But books too can make an artificial world. They certainly have their positive aspects, but can be addicting as well, like many other things. Probably eyesight is the sense I would most hate to lose.

In a recent email a friend quoted (more or less) Victor Frankl talking about depression. Frankl survived Nazi concentration camps, so he must have been quite familiar with that experience. Frankl, if I remember what my friend said correctly, said that depression is our way of understanding that we’re not meeting life’s demands. I think this must be a very basic reason for depression, though not the only one. It may possibly be the most fundamental, though.

When I recently wrote about depression I thought that guilt was probably the common denominator of the condition, but hadn’t carried that thought far enough. Why do we feel guilt? Of course guilt may be irrational or undeserved, but what is the emotion about? The feeling that we’ve done wrong, are doing wrong, or more precisely, are not meeting life’s demands.

There may be many reasons for feeling that way, and let me emphasize again that not all are very rational. But when we see that depression has become a big business, supporting not only psychiatrists, but also drug companies, we can’t help but be aware that it’s a massive problem in our society, intimately connected to other problems.

A bumper-sticker my mother had on her car for a number of years was, “Live simply, so others may simply live.”  That’s not us. Living simply is not what our civilization urges us to do. Instead it commands us to buy more things, and often things that aren’t very good for us. Fast food, sodas, cigarettes and too many other things to name. We destroy our environment to produce and sell these things, including high technology like computers. And destroy it further to obtain the energy to run that technology. Without a huge change in perception and practice we could possibly commit racial suicide, taking a large amount of living species with us.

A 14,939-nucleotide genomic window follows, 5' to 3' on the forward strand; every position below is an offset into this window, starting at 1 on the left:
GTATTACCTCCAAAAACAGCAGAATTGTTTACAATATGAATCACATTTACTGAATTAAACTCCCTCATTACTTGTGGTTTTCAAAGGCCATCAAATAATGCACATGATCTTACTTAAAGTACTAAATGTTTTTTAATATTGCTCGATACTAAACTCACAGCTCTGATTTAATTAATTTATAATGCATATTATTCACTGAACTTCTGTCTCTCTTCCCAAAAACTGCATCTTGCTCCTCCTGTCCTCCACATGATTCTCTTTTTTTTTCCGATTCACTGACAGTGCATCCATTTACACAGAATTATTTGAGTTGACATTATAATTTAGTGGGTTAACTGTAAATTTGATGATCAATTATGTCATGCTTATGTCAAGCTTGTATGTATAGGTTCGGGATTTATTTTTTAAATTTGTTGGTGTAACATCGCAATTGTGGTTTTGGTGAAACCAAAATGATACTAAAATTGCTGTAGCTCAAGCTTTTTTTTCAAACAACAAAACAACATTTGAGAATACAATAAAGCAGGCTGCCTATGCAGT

Dinosaurs never had the intelligence to ruin their environment in the way we do, and if current scientific opinion is correct, their demise was not their fault. An asteroid landing on earth changed their environment so radically that they couldn’t adjust or survive. The change seems to have been radical enough that it’s hard to see how ANY species survived, but some apparently did. We seem to be in the process of doing the same thing, but in our case, it WILL be our fault. In our lust for money, power, and THINGS, we are changing this world into an environment we’ll have more and more trouble adjusting to and surviving in.

Ants are one species that did survive the cataclysm that destroyed the dinosaurs, and are particularly interesting because they’re a social species in a way that few others are. Of course mammals have herds, but few other species are as specialized as ants, or divide labor as they do. Humans do divide labor, but aren’t GENETICALLY specialized as ants are. Most of us DO specialize in one area or another, which is often not a great idea. In a cataclysm many skills will be useless, and the skills needed may well be ones that few have.